A few days before the stockholder meeting, an American Civil Liberties Union lawsuit against Boeing was dismissed in federal court. The CIA claimed the need to protect “state secrets.” But the basic facts are disputed by neither Boeing nor the CIA. As ACLU attorney Ben Wizner argued in court, “No interrogation method . . . is secret. Every one of those has been disclosed and confirmed and in the public record.” And the record implicates Boeing. As Meg Satterwaite, an attorney for one of the tortured prisoners has said, “Corporate complicity is actually a crucial part of the CIA program.”
While management won the stockholder meeting and first court confrontations, the Coalition to Ground Boeing Torture Flights was born. The next steps in the anti-Boeing campaign will be teach-ins on college campuses and demands for the sale of Boeing stock by pension funds and universities. The coalition is calling on Congress investigate Boeing’s role and on the Chicago City Council to pass a resolution condemning Boeing.
Boeing is a giant global corporation, a Goliath. It is opposed by a handful of protesting Davids. I, for one, want to be counted among the Davids.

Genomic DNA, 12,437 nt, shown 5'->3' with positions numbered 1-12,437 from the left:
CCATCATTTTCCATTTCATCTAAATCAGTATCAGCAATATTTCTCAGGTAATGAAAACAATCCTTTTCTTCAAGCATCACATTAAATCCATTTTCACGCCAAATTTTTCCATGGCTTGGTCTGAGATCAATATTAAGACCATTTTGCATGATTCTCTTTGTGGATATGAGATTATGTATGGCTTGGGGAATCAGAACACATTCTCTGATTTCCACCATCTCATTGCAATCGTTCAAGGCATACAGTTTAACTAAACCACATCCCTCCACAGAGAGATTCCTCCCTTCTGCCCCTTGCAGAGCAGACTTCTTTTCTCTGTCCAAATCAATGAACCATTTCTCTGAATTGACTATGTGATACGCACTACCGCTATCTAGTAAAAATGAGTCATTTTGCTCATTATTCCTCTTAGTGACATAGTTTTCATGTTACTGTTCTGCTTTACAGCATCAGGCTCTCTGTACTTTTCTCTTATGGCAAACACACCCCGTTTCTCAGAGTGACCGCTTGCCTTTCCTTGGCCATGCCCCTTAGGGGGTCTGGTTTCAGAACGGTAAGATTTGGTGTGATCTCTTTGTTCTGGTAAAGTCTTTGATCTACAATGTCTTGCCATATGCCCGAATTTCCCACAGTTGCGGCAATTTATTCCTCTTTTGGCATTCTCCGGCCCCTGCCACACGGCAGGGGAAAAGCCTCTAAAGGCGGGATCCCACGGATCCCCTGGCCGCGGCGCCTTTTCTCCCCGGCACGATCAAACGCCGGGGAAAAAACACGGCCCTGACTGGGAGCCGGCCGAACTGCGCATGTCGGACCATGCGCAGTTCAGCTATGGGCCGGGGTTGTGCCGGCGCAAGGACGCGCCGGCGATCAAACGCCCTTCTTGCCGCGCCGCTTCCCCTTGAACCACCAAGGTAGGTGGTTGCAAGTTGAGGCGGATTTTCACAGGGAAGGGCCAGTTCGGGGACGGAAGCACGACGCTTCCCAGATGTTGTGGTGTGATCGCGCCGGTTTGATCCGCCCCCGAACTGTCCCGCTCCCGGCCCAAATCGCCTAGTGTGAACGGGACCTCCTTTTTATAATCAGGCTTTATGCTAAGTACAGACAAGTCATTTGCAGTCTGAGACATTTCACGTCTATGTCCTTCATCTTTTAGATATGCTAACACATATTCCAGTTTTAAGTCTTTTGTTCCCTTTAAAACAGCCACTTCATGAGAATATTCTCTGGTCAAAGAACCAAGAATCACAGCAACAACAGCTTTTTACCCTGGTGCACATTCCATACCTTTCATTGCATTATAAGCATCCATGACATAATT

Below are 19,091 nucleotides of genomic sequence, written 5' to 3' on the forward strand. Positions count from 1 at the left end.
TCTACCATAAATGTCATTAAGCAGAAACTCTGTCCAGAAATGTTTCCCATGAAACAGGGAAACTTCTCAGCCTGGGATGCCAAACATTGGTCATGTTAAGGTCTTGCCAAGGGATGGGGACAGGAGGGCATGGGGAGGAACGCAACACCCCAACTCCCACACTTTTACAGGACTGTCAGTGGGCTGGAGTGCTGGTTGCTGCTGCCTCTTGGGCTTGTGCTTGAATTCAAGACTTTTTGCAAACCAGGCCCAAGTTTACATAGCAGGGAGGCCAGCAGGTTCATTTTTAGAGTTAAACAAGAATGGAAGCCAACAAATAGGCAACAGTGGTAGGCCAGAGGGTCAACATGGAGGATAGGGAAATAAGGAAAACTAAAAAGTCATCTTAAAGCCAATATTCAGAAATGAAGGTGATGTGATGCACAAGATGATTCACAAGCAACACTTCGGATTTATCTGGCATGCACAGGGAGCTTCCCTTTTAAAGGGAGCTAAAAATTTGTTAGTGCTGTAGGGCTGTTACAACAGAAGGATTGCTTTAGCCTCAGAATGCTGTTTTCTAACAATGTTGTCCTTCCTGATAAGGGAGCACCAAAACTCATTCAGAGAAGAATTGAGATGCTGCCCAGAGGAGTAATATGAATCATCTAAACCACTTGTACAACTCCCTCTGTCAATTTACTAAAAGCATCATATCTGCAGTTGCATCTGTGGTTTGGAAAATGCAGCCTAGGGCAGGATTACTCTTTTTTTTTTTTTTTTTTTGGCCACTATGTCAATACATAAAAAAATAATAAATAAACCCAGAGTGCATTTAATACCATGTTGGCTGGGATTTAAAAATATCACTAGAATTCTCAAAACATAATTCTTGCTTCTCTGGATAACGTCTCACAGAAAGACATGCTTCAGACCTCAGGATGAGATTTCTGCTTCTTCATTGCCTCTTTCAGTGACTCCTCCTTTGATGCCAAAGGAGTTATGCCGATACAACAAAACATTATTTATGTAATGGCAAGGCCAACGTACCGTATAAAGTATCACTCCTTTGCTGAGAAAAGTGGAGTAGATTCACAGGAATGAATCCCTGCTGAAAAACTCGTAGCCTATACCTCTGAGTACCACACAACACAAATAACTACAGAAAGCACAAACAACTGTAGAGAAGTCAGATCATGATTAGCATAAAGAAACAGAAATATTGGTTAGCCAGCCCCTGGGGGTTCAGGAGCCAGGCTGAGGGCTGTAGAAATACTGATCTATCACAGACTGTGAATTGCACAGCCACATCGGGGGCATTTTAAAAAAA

Like any other citizen, our Chicago corporate citizens should oppose, not abet, torture.
View a segment from Bill Moyers Journal on the new film “Taxi to the Dark Side.”
CIA director Michael Hayden, defending the practice of sending terrorism suspects to countries that interrogate by torture via secret “renditions,” told USA Today last month that this program is “lawful, in keeping with Western values.
“I’ve never managed a more sensitive, law-abiding workforce [than the CIA] in my life,” added the former head of the National Security Agency, which has long engaged in lawless spying on American phone calls and e-mails.
In its story, USA Today failed to note that a 1998 U.S. law, the Foreign Affairs and Restructuring Act, explicitly states: “It shall be the policy of the United States not to expel, extradite or otherwise effect the involuntary return of any person to a country in which there are substantial grounds for believing the person would be in danger of being subjected to torture.”
The ACLU, in its lawsuit against Boeing’s subsidiary, Jeppesen DataPlan (which, among other things, operates an elite travel agency), is representing three victims of the CIA’s renditions—an Ethiopian, Italian, and Egyptian. In court papers, the ACLU reveals how this branch of the world’s largest aerospace company collaborates with Hayden’s “men in black” to ignore both our laws and international treaties: